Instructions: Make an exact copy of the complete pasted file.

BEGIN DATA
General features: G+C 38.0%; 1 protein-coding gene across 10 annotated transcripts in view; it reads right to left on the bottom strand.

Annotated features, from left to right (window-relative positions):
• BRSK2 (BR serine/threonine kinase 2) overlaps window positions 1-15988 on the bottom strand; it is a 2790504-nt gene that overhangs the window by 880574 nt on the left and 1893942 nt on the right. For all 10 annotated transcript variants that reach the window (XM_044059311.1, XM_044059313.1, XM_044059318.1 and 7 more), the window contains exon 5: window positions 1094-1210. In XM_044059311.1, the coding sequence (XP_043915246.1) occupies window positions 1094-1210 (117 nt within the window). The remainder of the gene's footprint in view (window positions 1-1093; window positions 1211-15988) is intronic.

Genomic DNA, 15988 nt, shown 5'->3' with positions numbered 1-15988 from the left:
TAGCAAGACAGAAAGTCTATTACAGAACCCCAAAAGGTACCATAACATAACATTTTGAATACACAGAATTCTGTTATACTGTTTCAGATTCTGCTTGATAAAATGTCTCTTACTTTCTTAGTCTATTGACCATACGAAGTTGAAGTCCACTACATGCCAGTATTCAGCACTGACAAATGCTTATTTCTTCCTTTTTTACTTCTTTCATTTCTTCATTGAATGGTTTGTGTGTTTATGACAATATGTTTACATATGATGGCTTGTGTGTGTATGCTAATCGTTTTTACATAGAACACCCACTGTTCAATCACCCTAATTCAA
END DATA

General features: G+C 38.0%; 1 protein-coding gene across 10 annotated transcripts in view; it reads right to left on the bottom strand.

Annotated features, from left to right (window-relative positions):
• BRSK2 (BR serine/threonine kinase 2) overlaps window positions 1-15988 on the bottom strand; it is a 2790504-nt gene that overhangs the window by 880574 nt on the left and 1893942 nt on the right. For all 10 annotated transcript variants that reach the window (XM_044059311.1, XM_044059313.1, XM_044059318.1 and 7 more), the window contains exon 5: window positions 1094-1210. In XM_044059311.1, the coding sequence (XP_043915246.1) occupies window positions 1094-1210 (117 nt within the window). The remainder of the gene's footprint in view (window positions 1-1093; window positions 1211-15988) is intronic.

Genomic DNA, 15988 nt, shown 5'->3' with positions numbered 1-15988 from the left:
TAGCAAGACAGAAAGTCTATTACAGAACCCCAAAAGGTACCATAACATAACATTTTGAATACACAGAATTCTGTTATACTGTTTCAGATTCTGCTTGATAAAATGTCTCTTACTTTCTTAGTCTATTGACCATACGAAGTTGAAGTCCACTACATGCCAGTATTCAGCACTGACAAATGCTTATTTCTTCCTTTTTTACTTCTTTCATTTCTTCATTGAATGGTTTGTGTGTTTATGACAATATGTTTACATATGATGGCTTGTGTGTGTATGCTAATCGTTTTTACATAGAACACCCACTGTTCAATCACCCTAATTCAA